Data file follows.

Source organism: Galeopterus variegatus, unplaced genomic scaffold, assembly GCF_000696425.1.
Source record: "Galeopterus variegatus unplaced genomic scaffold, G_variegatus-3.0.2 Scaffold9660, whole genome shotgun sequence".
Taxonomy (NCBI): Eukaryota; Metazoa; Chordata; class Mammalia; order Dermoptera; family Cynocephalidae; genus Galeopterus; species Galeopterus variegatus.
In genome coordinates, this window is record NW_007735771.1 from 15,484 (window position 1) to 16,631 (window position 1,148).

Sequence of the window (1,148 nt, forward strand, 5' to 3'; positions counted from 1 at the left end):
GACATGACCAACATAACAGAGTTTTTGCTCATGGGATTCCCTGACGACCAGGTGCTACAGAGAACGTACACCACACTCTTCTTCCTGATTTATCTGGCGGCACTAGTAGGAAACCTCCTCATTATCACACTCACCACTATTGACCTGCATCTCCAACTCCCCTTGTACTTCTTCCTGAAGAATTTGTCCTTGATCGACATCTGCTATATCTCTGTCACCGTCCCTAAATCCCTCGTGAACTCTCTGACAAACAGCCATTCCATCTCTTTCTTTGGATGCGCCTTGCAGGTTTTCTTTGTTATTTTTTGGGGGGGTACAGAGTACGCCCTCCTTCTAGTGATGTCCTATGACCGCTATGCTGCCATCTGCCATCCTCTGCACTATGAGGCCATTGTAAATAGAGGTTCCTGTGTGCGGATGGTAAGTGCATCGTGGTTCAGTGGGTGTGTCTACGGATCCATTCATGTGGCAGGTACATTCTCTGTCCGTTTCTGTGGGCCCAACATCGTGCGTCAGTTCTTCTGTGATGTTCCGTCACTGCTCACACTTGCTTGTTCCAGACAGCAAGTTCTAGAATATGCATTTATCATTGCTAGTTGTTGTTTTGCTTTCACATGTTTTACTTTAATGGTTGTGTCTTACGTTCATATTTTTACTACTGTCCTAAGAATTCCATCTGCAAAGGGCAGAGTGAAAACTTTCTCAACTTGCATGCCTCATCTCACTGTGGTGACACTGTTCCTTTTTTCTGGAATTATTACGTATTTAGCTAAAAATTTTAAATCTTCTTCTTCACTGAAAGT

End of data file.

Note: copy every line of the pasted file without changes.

Source organism: Galeopterus variegatus, unplaced genomic scaffold, assembly GCF_000696425.1.
Source record: "Galeopterus variegatus unplaced genomic scaffold, G_variegatus-3.0.2 Scaffold9660, whole genome shotgun sequence".
Taxonomy (NCBI): Eukaryota; Metazoa; Chordata; class Mammalia; order Dermoptera; family Cynocephalidae; genus Galeopterus; species Galeopterus variegatus.
In genome coordinates, this window is record NW_007735771.1 from 15,484 (window position 1) to 16,631 (window position 1,148).

Sequence of the window (1,148 nt, forward strand, 5' to 3'; positions counted from 1 at the left end):
GACATGACCAACATAACAGAGTTTTTGCTCATGGGATTCCCTGACGACCAGGTGCTACAGAGAACGTACACCACACTCTTCTTCCTGATTTATCTGGCGGCACTAGTAGGAAACCTCCTCATTATCACACTCACCACTATTGACCTGCATCTCCAACTCCCCTTGTACTTCTTCCTGAAGAATTTGTCCTTGATCGACATCTGCTATATCTCTGTCACCGTCCCTAAATCCCTCGTGAACTCTCTGACAAACAGCCATTCCATCTCTTTCTTTGGATGCGCCTTGCAGGTTTTCTTTGTTATTTTTTGGGGGGGTACAGAGTACGCCCTCCTTCTAGTGATGTCCTATGACCGCTATGCTGCCATCTGCCATCCTCTGCACTATGAGGCCATTGTAAATAGAGGTTCCTGTGTGCGGATGGTAAGTGCATCGTGGTTCAGTGGGTGTGTCTACGGATCCATTCATGTGGCAGGTACATTCTCTGTCCGTTTCTGTGGGCCCAACATCGTGCGTCAGTTCTTCTGTGATGTTCCGTCACTGCTCACACTTGCTTGTTCCAGACAGCAAGTTCTAGAATATGCATTTATCATTGCTAGTTGTTGTTTTGCTTTCACATGTTTTACTTTAATGGTTGTGTCTTACGTTCATATTTTTACTACTGTCCTAAGAATTCCATCTGCAAAGGGCAGAGTGAAAACTTTCTCAACTTGCATGCCTCATCTCACTGTGGTGACACTGTTCCTTTTTTCTGGAATTATTACGTATTTAGCTAAAAATTTTAAATCTTCTTCTTCACTGAAAGT